THE AGENDR

Meet the ones with an AGENDR! 

These are persons who are movers and shakers in the industry, changing the face of sound….
and ROCKING IT!

Every month we feature someone new who is doing their part to educate, empower and create awareness of women, girls, non binary, trans and gender non conforming persons in the audio and AV industry in Trinidad and Tobago and the Caribbean region.

 

MS. MOHAMMED

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10 Questions with Ms. Mohhammed

1) So tell us a bit about yourself, your move from Trinidad and life in the UK.

It’s been quite the journey! I actually moved to NY first from TT as a teenager that was where the love affair with guitar music began! Then back to Trinidad before finally settling in London to study music production. My brother lived here before me so it made the transition quite smooth. It was pretty exciting moving to the homeland of some of my favourite artists and biggest influences.

2) This may be a loaded question, but where did it all begin for you and music? Give us some insight into who you listened to, where you drew inspiration from and the moment you realized you wanted to do it full time.

I think I came out of the womb wanting to play guitar! I was obsessed with the idea for as long as I can remember. My mum would make me guitar shaped birthday cakes. I would turn everything into a guitar. Tennis rackets, cricket bats, anything until I could get my hands on the real deal. 

So it’s hard to pinpoint a single moment of inspiration but seeing Courtney Love play, scream and growl her way through Violet as a kid made me realise the sound and energy I wanted to evoke. That rebel WITH a cause, unapologetic feminist badass attitude as well! I was like yeah I need an electric guitar and a distortion pedal stat!

She blew my tiny mind with that VMA performance! The power!

3) I know you've undergone a name change from "Dana Jade" to "Ms. Mohammed" during your musical career. Tell us a bit about why you made that change and if the music changed along with the name.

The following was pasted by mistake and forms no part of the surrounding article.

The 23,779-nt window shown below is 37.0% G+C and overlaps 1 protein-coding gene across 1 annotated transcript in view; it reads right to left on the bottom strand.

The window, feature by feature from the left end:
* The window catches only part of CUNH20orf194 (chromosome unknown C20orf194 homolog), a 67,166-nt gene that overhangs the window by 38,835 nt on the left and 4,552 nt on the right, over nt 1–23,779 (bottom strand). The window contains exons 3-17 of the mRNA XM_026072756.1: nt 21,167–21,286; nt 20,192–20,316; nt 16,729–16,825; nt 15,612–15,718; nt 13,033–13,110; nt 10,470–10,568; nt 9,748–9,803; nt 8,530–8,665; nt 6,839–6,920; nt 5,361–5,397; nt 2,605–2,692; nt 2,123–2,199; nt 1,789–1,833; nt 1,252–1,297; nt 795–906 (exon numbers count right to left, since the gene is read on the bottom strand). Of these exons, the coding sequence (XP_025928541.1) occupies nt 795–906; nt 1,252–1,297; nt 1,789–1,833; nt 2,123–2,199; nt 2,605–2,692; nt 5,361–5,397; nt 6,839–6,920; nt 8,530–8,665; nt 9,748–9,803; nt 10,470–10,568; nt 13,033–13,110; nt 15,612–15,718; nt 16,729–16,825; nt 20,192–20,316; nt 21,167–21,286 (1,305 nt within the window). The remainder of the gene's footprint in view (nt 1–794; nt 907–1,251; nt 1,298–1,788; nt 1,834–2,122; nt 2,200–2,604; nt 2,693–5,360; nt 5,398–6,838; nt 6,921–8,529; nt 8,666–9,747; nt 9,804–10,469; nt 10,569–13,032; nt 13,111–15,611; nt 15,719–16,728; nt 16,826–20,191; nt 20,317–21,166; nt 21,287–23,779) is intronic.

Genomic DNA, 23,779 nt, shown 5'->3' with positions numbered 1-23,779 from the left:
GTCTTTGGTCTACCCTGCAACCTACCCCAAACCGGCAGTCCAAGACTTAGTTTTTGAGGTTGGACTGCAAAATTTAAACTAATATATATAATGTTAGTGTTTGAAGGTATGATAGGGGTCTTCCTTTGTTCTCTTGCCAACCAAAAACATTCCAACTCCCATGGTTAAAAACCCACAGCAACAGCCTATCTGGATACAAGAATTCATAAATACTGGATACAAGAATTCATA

OK shameless plug here but my best answer for this question lies in my Tedx London performance “Authenticity Over Assimilation” which was a huge honour and also the most terrifying thing I’ve ever done!

In it I talk about my process from Dana Jade to Ms. Mohammed and how it ties in to my personal journey of self acceptance and unapologetic self love. Which of course involves fearlessly bringing my whole self to the music. Elements of Trinidad and my South Asian ancestry began to show up much more forcefully.


4) You are an outspoken activist for marginalized communities. How have you personally dealt with the many barriers and obstacles as an out, gay, immigrant, female musician and creator?

Oh my god the barriers! Wipes brow*

I often joke that when I experience prejudice that I often can’t tell what kind or what combination of isms or phobias I’m experiencing! I’m not going to pretend it’s been easy in the middle of these intersections. This world isn’t kind to misfits, outsiders and anything other than common, normal and boring. I’m learning everyday not to internalise these attitudes. I’ve had and still need lots of therapy! But as hard as it has been I wouldn’t change a single thing about myself for the privilege of blending in.

5) I would describe your sound as, "punk-rock meets Madonna on a jouvert mornin" to someone who asks... how would you describe your current sound?